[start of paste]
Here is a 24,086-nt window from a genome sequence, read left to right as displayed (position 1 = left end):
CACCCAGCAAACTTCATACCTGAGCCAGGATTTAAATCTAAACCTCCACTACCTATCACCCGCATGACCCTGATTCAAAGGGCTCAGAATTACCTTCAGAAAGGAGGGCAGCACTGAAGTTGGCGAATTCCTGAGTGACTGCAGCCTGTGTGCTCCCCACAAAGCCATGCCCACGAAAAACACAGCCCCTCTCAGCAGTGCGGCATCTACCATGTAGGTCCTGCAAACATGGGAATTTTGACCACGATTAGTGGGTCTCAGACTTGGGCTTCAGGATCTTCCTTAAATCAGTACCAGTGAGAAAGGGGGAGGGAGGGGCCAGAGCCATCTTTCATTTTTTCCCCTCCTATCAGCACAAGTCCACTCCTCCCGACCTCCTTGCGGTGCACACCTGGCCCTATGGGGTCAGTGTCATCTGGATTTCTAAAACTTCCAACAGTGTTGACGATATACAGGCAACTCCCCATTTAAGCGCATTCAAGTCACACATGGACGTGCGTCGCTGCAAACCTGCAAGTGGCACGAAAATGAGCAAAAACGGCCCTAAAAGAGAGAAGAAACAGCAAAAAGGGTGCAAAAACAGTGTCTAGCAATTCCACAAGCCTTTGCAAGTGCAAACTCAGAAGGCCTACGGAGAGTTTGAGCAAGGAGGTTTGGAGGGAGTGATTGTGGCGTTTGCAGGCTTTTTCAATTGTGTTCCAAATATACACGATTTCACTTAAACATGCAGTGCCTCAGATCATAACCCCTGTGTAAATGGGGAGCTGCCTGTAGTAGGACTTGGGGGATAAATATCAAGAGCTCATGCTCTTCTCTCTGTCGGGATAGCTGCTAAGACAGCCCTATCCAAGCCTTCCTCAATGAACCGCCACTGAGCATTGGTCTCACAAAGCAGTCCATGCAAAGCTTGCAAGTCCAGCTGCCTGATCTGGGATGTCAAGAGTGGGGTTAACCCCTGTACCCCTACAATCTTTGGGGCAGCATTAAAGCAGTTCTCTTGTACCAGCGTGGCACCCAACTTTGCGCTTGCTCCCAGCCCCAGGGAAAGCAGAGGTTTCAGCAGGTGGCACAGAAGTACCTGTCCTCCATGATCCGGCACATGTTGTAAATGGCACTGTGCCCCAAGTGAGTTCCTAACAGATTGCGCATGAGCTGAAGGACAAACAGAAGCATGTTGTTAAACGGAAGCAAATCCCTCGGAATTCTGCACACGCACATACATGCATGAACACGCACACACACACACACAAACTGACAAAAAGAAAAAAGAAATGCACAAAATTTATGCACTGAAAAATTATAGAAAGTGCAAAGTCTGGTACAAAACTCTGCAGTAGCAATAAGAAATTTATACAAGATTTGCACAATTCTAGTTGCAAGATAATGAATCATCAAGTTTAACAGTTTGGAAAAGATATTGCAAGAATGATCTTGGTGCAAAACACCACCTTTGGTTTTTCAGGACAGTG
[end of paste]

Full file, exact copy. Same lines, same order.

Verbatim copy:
Here is a 24,086-nt window from a genome sequence, read left to right as displayed (position 1 = left end):
CACCCAGCAAACTTCATACCTGAGCCAGGATTTAAATCTAAACCTCCACTACCTATCACCCGCATGACCCTGATTCAAAGGGCTCAGAATTACCTTCAGAAAGGAGGGCAGCACTGAAGTTGGCGAATTCCTGAGTGACTGCAGCCTGTGTGCTCCCCACAAAGCCATGCCCACGAAAAACACAGCCCCTCTCAGCAGTGCGGCATCTACCATGTAGGTCCTGCAAACATGGGAATTTTGACCACGATTAGTGGGTCTCAGACTTGGGCTTCAGGATCTTCCTTAAATCAGTACCAGTGAGAAAGGGGGAGGGAGGGGCCAGAGCCATCTTTCATTTTTTCCCCTCCTATCAGCACAAGTCCACTCCTCCCGACCTCCTTGCGGTGCACACCTGGCCCTATGGGGTCAGTGTCATCTGGATTTCTAAAACTTCCAACAGTGTTGACGATATACAGGCAACTCCCCATTTAAGCGCATTCAAGTCACACATGGACGTGCGTCGCTGCAAACCTGCAAGTGGCACGAAAATGAGCAAAAACGGCCCTAAAAGAGAGAAGAAACAGCAAAAAGGGTGCAAAAACAGTGTCTAGCAATTCCACAAGCCTTTGCAAGTGCAAACTCAGAAGGCCTACGGAGAGTTTGAGCAAGGAGGTTTGGAGGGAGTGATTGTGGCGTTTGCAGGCTTTTTCAATTGTGTTCCAAATATACACGATTTCACTTAAACATGCAGTGCCTCAGATCATAACCCCTGTGTAAATGGGGAGCTGCCTGTAGTAGGACTTGGGGGATAAATATCAAGAGCTCATGCTCTTCTCTCTGTCGGGATAGCTGCTAAGACAGCCCTATCCAAGCCTTCCTCAATGAACCGCCACTGAGCATTGGTCTCACAAAGCAGTCCATGCAAAGCTTGCAAGTCCAGCTGCCTGATCTGGGATGTCAAGAGTGGGGTTAACCCCTGTACCCCTACAATCTTTGGGGCAGCATTAAAGCAGTTCTCTTGTACCAGCGTGGCACCCAACTTTGCGCTTGCTCCCAGCCCCAGGGAAAGCAGAGGTTTCAGCAGGTGGCACAGAAGTACCTGTCCTCCATGATCCGGCACATGTTGTAAATGGCACTGTGCCCCAAGTGAGTTCCTAACAGATTGCGCATGAGCTGAAGGACAAACAGAAGCATGTTGTTAAACGGAAGCAAATCCCTCGGAATTCTGCACACGCACATACATGCATGAACACGCACACACACACACACAAACTGACAAAAAGAAAAAAGAAATGCACAAAATTTATGCACTGAAAAATTATAGAAAGTGCAAAGTCTGGTACAAAACTCTGCAGTAGCAATAAGAAATTTATACAAGATTTGCACAATTCTAGTTGCAAGATAATGAATCATCAAGTTTAACAGTTTGGAAAAGATATTGCAAGAATGATCTTGGTGCAAAACACCACCTTTGGTTTTTCAGGACAGTG